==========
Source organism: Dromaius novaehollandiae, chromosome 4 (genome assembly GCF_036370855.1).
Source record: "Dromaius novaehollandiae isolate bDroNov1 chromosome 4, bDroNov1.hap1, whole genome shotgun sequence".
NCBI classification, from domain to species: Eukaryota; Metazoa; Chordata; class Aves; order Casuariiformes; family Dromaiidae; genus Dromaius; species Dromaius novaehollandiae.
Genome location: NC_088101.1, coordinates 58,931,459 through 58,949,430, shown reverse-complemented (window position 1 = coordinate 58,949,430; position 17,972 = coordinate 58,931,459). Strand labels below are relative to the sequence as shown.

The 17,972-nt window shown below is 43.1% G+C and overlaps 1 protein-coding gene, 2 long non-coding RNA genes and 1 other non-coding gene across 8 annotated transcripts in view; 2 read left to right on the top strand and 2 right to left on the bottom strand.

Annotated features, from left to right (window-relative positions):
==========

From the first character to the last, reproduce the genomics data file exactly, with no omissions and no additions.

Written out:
Source organism: Dromaius novaehollandiae, chromosome 4 (genome assembly GCF_036370855.1).
Source record: "Dromaius novaehollandiae isolate bDroNov1 chromosome 4, bDroNov1.hap1, whole genome shotgun sequence".
NCBI classification, from domain to species: Eukaryota; Metazoa; Chordata; class Aves; order Casuariiformes; family Dromaiidae; genus Dromaius; species Dromaius novaehollandiae.
Genome location: NC_088101.1, coordinates 58,931,459 through 58,949,430, shown reverse-complemented (window position 1 = coordinate 58,949,430; position 17,972 = coordinate 58,931,459). Strand labels below are relative to the sequence as shown.

The 17,972-nt window shown below is 43.1% G+C and overlaps 1 protein-coding gene, 2 long non-coding RNA genes and 1 other non-coding gene across 8 annotated transcripts in view; 2 read left to right on the top strand and 2 right to left on the bottom strand.

Annotated features, from left to right (window-relative positions):